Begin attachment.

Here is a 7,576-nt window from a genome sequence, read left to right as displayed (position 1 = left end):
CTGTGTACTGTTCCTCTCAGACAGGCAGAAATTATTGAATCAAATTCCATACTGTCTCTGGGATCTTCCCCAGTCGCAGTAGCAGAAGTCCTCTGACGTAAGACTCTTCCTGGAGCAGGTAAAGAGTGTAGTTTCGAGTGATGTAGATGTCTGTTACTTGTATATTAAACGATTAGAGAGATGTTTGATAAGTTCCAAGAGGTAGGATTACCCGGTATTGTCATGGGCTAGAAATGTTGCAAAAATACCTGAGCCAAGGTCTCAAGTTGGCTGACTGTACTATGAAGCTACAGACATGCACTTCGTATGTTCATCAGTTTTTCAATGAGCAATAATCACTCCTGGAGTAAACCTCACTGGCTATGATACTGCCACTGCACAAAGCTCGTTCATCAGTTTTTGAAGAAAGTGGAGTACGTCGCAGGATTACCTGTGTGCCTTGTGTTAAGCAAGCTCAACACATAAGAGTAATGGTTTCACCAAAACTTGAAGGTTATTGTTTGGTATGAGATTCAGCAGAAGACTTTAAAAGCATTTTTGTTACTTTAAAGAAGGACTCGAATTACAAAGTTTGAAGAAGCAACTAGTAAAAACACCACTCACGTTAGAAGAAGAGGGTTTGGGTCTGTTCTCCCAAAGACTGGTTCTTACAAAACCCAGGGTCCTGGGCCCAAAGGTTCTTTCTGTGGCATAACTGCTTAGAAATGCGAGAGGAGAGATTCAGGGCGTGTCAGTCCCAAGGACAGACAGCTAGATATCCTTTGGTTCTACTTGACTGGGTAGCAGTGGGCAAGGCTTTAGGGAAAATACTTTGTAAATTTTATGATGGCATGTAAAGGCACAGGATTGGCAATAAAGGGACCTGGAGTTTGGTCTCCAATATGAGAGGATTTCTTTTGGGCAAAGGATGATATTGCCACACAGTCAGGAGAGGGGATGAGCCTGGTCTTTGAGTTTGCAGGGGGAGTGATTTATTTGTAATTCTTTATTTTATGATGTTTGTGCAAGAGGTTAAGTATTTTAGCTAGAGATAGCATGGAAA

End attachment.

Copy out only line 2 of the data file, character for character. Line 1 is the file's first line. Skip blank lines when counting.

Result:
CTGTGTACTGTTCCTCTCAGACAGGCAGAAATTATTGAATCAAATTCCATACTGTCTCTGGGATCTTCCCCAGTCGCAGTAGCAGAAGTCCTCTGACGTAAGACTCTTCCTGGAGCAGGTAAAGAGTGTAGTTTCGAGTGATGTAGATGTCTGTTACTTGTATATTAAACGATTAGAGAGATGTTTGATAAGTTCCAAGAGGTAGGATTACCCGGTATTGTCATGGGCTAGAAATGTTGCAAAAATACCTGAGCCAAGGTCTCAAGTTGGCTGACTGTACTATGAAGCTACAGACATGCACTTCGTATGTTCATCAGTTTTTCAATGAGCAATAATCACTCCTGGAGTAAACCTCACTGGCTATGATACTGCCACTGCACAAAGCTCGTTCATCAGTTTTTGAAGAAAGTGGAGTACGTCGCAGGATTACCTGTGTGCCTTGTGTTAAGCAAGCTCAACACATAAGAGTAATGGTTTCACCAAAACTTGAAGGTTATTGTTTGGTATGAGATTCAGCAGAAGACTTTAAAAGCATTTTTGTTACTTTAAAGAAGGACTCGAATTACAAAGTTTGAAGAAGCAACTAGTAAAAACACCACTCACGTTAGAAGAAGAGGGTTTGGGTCTGTTCTCCCAAAGACTGGTTCTTACAAAACCCAGGGTCCTGGGCCCAAAGGTTCTTTCTGTGGCATAACTGCTTAGAAATGCGAGAGGAGAGATTCAGGGCGTGTCAGTCCCAAGGACAGACAGCTAGATATCCTTTGGTTCTACTTGACTGGGTAGCAGTGGGCAAGGCTTTAGGGAAAATACTTTGTAAATTTTATGATGGCATGTAAAGGCACAGGATTGGCAATAAAGGGACCTGGAGTTTGGTCTCCAATATGAGAGGATTTCTTTTGGGCAAAGGATGATATTGCCACACAGTCAGGAGAGGGGATGAGCCTGGTCTTTGAGTTTGCAGGGGGAGTGATTTATTTGTAATTCTTTATTTTATGATGTTTGTGCAAGAGGTTAAGTATTTTAGCTAGAGATAGCATGGAAA